Maternal-fetal medical team gives mom best hope for motherhood


Veronica Hopkins’ first pregnancy ended in heartbreak, with a stillbirth at 23 weeks.

Her second pregnancy ended in miscarriage at 16 weeks when her cervix opened completely.

“I just thought, ‘I can’t do this anymore,'” Hopkins said. She felt she did not have the level of medical care and expertise she needed. She was over 35 with two failed pregnancies and felt her health care provider was not providing answers.

She then decided to switch providers to UC Davis Health and its world-class maternal-fetal medicine team, which specializes in high-risk pregnancies. It turned out that would give her the best chance of becoming a mother.

Scarlett at the NICU last Halloween.

She found a true partner in Carolyn Reyes, a maternal-fetal medicine physician at UC Davis Health. Reyes reviewed Hopskins’ medical history and autopsy report of the stillbirth – and gave Hopkins the hope she needed.

“Dr. Reyes knew so much, and she was so sweet and generous,” Hopkins said. “I just knew I could trust her.”

Hopkins was tested and treated for a blood clotting disorder which, if left untreated, can lead to complications and stillbirth.

“Then Dr. Reyes let us know that we were free to go ahead and get pregnant,” Hopkins said. “I got pregnant in a month.”

A miracle microphone for premature babies

This time extra precautions and protocols have been taken, including bed rest. At 12 weeks, her medical team added cerclage, a procedure in which the cervical opening is closed with stitches to prevent or delay premature delivery.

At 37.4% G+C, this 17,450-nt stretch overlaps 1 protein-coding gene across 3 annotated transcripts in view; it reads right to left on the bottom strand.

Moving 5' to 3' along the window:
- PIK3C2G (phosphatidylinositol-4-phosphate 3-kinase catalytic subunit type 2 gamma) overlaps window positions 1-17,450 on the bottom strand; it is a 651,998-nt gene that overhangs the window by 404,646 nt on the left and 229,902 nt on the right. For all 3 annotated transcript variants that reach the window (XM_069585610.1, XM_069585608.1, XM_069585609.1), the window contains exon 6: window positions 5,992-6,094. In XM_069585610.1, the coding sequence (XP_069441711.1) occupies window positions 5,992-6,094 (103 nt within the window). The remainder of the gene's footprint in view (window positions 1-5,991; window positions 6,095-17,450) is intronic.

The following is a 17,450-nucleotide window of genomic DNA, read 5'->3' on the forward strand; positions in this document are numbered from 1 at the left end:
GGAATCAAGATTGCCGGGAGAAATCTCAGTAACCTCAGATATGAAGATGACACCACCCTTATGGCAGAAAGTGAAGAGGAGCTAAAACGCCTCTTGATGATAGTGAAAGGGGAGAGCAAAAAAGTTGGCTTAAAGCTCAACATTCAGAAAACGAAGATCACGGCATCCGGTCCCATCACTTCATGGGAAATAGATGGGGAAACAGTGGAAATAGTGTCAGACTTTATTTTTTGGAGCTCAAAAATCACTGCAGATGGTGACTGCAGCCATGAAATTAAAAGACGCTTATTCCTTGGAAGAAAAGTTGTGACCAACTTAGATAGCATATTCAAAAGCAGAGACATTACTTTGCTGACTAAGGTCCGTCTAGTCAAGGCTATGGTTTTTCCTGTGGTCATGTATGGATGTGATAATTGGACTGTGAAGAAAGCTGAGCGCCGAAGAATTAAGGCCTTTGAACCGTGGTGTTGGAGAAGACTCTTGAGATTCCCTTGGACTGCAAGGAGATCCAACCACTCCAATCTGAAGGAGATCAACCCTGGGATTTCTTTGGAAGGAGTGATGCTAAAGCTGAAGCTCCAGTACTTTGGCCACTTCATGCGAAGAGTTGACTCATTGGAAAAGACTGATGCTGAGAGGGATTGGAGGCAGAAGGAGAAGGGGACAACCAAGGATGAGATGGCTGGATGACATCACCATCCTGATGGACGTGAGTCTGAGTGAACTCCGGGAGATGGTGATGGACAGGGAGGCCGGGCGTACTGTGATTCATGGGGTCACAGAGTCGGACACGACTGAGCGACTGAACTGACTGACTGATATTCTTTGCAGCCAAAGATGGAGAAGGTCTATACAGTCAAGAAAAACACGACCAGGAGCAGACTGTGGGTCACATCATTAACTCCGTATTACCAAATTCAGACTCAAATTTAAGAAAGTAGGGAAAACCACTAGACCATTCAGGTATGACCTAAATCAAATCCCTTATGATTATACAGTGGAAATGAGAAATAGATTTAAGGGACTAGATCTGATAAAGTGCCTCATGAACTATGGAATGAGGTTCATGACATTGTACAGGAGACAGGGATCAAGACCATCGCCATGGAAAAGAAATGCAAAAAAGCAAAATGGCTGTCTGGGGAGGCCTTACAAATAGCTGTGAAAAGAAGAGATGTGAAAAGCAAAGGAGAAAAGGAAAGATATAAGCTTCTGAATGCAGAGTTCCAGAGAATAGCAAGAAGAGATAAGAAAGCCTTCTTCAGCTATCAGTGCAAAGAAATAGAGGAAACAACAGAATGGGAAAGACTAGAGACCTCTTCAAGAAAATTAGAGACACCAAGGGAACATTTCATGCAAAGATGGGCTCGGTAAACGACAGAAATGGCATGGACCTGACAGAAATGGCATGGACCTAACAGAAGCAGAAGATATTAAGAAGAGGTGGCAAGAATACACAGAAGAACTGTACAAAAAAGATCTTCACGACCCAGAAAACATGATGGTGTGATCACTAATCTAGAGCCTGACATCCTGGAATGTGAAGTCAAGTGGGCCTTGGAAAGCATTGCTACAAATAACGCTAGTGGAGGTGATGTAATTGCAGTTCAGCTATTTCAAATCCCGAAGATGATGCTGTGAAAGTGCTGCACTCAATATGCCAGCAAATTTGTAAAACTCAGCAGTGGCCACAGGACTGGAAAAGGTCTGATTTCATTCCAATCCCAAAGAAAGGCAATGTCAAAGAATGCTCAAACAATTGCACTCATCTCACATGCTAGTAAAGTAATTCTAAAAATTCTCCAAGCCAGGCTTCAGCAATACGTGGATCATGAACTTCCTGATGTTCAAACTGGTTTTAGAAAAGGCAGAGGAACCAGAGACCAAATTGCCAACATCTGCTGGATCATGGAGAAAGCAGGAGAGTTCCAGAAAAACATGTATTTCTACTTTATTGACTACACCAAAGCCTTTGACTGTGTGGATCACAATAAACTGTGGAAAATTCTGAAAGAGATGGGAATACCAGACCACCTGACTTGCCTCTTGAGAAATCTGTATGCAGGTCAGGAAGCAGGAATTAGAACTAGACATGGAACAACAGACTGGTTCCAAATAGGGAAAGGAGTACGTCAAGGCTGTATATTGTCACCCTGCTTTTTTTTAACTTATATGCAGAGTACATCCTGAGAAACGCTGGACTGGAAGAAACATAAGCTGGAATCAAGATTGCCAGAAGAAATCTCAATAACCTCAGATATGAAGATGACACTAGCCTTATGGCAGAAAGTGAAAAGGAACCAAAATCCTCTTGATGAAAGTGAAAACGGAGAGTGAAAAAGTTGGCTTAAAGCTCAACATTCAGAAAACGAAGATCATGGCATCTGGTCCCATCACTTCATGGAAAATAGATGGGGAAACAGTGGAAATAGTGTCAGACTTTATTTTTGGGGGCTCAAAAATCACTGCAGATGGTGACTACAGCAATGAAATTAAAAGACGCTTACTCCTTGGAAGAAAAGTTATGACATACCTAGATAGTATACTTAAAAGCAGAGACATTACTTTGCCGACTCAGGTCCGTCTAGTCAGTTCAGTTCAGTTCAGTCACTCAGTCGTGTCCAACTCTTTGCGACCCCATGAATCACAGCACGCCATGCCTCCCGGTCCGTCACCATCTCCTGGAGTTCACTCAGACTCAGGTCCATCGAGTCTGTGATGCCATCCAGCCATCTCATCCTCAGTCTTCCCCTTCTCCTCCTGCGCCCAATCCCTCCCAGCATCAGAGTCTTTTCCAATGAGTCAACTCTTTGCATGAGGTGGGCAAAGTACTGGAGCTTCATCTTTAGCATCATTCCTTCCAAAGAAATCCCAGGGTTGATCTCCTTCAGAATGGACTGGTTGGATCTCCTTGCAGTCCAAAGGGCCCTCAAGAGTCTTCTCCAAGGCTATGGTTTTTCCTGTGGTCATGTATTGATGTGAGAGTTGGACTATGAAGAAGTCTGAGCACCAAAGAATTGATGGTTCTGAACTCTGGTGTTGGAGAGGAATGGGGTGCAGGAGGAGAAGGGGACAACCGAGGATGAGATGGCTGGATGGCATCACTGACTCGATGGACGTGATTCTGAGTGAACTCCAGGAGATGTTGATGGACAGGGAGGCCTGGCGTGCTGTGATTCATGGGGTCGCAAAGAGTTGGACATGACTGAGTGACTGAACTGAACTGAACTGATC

Scarlett comes home
Scarlett at her NICU graduation.

About four days before 22 weeks, Hopkins began to feel pressure. She was at risk of going into premature labor. She was admitted to UC Davis Medical Center and her waters broke two days later.

She was then taken to the operating theater to have the strapping removed.

The team continued to monitor her and worked diligently to prevent the birth of her child. But baby Scarlett had other plans. She was born at exactly 22 weeks, a micro premature weighing only 470 grams (about one pound).

Scarlett spent 3.5 months in the Neonatal Intensive Care Unit (NICU) at UC Davis, a designated Level IV (highest level available) nursery for the Sacramento area. Scarlett took milestones in NICU, including learning to eat, breathe without oxygen, regulate her own temperature, and weigh at least four pounds. She was sent home 18 days before her official due date.

To say we are blessed is an understatement. I thank UC Davis Health for providing comfort and support during this time. -Veronica Hopkins

Scarlett still suffered from retinopathy of prematurity (ROP), an eye disease in which abnormal blood vessels grow in the retina, which occurs in babies born prematurely. But she was closely watched from home.

Her ROP completely regressed on its own, but when healthy blood vessel growth stopped around her peripheral vision area, the team suggested laser surgery to prevent abnormal blood vessel growth. She had surgery at just 10 and a half months, which ensured that ROP would not return.

Scarlett is now an active and happy 13 month old girl. Hopkins is still impressed as Scarlett talks, sits up, and crawls into the house.

“To say we are blessed is an understatement,” said Hopkins, who now receives Scarlett’s pediatric care near his home at the UC Davis Health Roseville Clinic. “I thank UC Davis Health for providing comfort and support during this time. When you need a specialist or are going to be in the NICU, you want a team that is medically and scientifically motivated, but also able to handle the emotional side. I found this at UC Davis.

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